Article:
Theater Mitu is a professional theater company based in New York as well as Abu Dhabi. Its artistic director, Rubén Polendo, heads the Theater program at NYU Abu Dhabi and has been involved in the development of the arts curriculum at the university. Like all of the faculty at NYU Abu Dhabi, Polendo has faced the difficulties of building a program from the ground up, a process complicated by the fact that NYUAD is a “global university” situated in a cosmopolitan city. Eng-Beng Lim, in “Performing the Global University,” writes that the “ramifications” of faculty decisions may be “monumental for liberal arts education as a whole in the coming decades.” Polendo faces the additional challenge of “contextualizing theater and performance studies within the global university.” In other words, the NYUAD theater program must situate itself not only within the confines of the university but also within the city where the work is performed.
Thus the publicity surrounding Theater Mitu productions means that their performances are seen as representative of NYU Abu Dhabi, just as all theater productions in the city are seen as representative of the city as a whole. A Dream Play had to perform two roles: both immediately as a production of NYU Abu Dhabi, but also as a feature of Abu Dhabi’s cityscape. The success of Theater Mitu’s various productions marks not only an appetite for theater in the city, but also a genuine enthusiasm for the dramatic arts. Theater is a defining art form, and Abu Dhabi as a city has not shied away from this definition.
Abu Dhabi seems to want theater, but not necessarily theater that “speaks to Abu Dhabi” or “tells the Abu Dhabi story.” The contextualization of theater that Lim describes does not mean that all plays performed in Abu Dhabi need to be set in or be about Abu Dhabi. But any show produced in the city must be aware that it is at the vanguard of the theater in this city. Theater is a powerful force for the development of a community, and every play will have an effect. That responsibility is not to be shouldered lightly.
Theater Mitu’s production of August Strindberg’s A Dream Play was a reinterpretation of the text under Polendo’s direction. His adaptation of the script was reminiscent of Caryl Churchill’s own reworking of the script for London’s National Theatre a decade or so ago, in its simplification of some of the original’s obtuseness and obscurity. The rest of the staging was similarly beautiful in its simplicity: the set and costumes were almost wholly white, with symbolic video projections and atmospheric music that conjured up the dream-like world that these actors and their audience were entering.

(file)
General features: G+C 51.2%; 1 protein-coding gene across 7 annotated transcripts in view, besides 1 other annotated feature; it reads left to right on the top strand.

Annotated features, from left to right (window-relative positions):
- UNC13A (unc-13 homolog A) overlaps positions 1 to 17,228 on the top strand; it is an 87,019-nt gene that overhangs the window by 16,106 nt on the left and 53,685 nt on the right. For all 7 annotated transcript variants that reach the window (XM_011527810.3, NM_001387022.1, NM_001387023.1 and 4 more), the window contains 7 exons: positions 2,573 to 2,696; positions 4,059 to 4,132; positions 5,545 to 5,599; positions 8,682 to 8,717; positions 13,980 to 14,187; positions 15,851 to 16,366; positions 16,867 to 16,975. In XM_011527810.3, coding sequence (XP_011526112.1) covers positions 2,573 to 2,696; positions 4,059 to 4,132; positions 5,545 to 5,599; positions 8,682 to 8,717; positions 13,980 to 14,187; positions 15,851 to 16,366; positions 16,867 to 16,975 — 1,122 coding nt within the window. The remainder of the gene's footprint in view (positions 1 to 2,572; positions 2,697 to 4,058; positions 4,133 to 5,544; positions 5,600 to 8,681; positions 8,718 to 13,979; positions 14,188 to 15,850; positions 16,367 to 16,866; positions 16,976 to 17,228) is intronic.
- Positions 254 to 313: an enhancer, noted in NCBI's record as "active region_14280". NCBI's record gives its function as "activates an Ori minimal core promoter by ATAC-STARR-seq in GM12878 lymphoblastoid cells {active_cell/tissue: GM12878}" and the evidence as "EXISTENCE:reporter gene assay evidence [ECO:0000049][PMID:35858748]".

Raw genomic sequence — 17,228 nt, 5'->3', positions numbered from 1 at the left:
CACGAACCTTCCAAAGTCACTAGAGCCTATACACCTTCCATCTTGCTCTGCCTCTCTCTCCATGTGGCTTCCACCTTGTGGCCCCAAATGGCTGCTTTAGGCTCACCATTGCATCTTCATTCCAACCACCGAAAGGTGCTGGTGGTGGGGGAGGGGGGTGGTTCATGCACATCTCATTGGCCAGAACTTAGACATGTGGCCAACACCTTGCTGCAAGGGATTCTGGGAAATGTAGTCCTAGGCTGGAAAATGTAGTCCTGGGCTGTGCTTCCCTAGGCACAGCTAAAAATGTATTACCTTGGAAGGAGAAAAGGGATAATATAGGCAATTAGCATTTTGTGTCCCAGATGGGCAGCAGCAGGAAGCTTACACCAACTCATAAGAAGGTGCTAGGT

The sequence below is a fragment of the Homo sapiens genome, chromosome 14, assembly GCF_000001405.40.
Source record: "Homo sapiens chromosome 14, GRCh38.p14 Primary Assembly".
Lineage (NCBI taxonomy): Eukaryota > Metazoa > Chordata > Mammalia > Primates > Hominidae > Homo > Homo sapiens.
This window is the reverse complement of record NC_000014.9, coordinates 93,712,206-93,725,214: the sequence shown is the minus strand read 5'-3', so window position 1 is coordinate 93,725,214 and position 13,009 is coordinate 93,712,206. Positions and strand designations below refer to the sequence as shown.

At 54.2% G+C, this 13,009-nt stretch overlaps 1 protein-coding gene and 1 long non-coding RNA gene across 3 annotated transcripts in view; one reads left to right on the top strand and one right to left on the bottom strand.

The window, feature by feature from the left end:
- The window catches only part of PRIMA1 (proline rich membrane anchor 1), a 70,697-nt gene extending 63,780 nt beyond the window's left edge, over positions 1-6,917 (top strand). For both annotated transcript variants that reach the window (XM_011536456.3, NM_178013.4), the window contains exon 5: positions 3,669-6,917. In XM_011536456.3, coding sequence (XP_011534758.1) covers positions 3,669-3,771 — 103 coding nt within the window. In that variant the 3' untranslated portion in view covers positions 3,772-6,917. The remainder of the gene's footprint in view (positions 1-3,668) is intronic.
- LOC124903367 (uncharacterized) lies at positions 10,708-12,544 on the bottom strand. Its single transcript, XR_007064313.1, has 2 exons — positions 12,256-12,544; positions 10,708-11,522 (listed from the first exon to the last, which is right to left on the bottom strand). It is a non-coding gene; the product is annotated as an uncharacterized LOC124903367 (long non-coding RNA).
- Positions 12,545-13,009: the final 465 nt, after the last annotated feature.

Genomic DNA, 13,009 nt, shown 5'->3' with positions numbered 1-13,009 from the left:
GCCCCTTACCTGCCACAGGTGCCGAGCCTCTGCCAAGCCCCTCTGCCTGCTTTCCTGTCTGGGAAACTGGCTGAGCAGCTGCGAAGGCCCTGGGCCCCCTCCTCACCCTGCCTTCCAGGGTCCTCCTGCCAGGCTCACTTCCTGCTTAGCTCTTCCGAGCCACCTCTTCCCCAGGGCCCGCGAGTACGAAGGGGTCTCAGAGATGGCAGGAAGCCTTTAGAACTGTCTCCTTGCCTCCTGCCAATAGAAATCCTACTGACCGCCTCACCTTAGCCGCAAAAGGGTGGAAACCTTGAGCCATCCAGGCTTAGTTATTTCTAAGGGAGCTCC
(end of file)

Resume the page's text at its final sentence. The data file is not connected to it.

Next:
The play’s underlying themes were undoubtedly universal. The audience witnessed an anxious love story set against a backdrop of human futility. Universality may be one requisite of how to perform the global university, as a way of offering the creation of community. The audience walked away from the auditorium that evening discussing, critiquing and – perhaps – dreaming. On a university level, the production gave students the chance to engage with a professional theater company. On a city level, A Dream Play gave Abu Dhabi the chance to engage with theater. These chances are coming more often, and the city proves more receptive to these provocations with each production. Conversations are starting, and communities are growing. New York University claims that it is “in and of the city”; in the same way, theater in Abu Dhabi must be “intensely collaborative and inherently local.” Only with such engagement can the city perform as a global city on a global stage.
[Photos courtesy of Theater Mitu. Top: A Dream Play at NYU Abu Dhabi; bottom: Corey Sullivan in A Dream Play.]
From March 15 through 19, NYU Abu Dhabi will be hosting troupes of students from NYU, Bryn Mawr, Haverford, Swarthmore, Cairo University, American University of Sharjah, and UAE University in Al Ain for its first Global Shakespeare Student Festival. Part of the NYUAD Global Shakespeare Project (co-directors Cyrus Patell and Rubén Polendo), this year’s festival focuses on the contributions that undergraduate performer-scholars can make to the construction of a field of study and performance known as “Global Shakespeare.”
The festival includes master classes in performance and scholarship for the student-participants, as well as two evenings of performance, in which the students will perform their works-in-progress for one another. We will be featuring glimpses of the festival and interviews with participants here on Electra Street.
SUNDAY, March 17
Rough, Raw and Playful: Twelfth Night, 2.3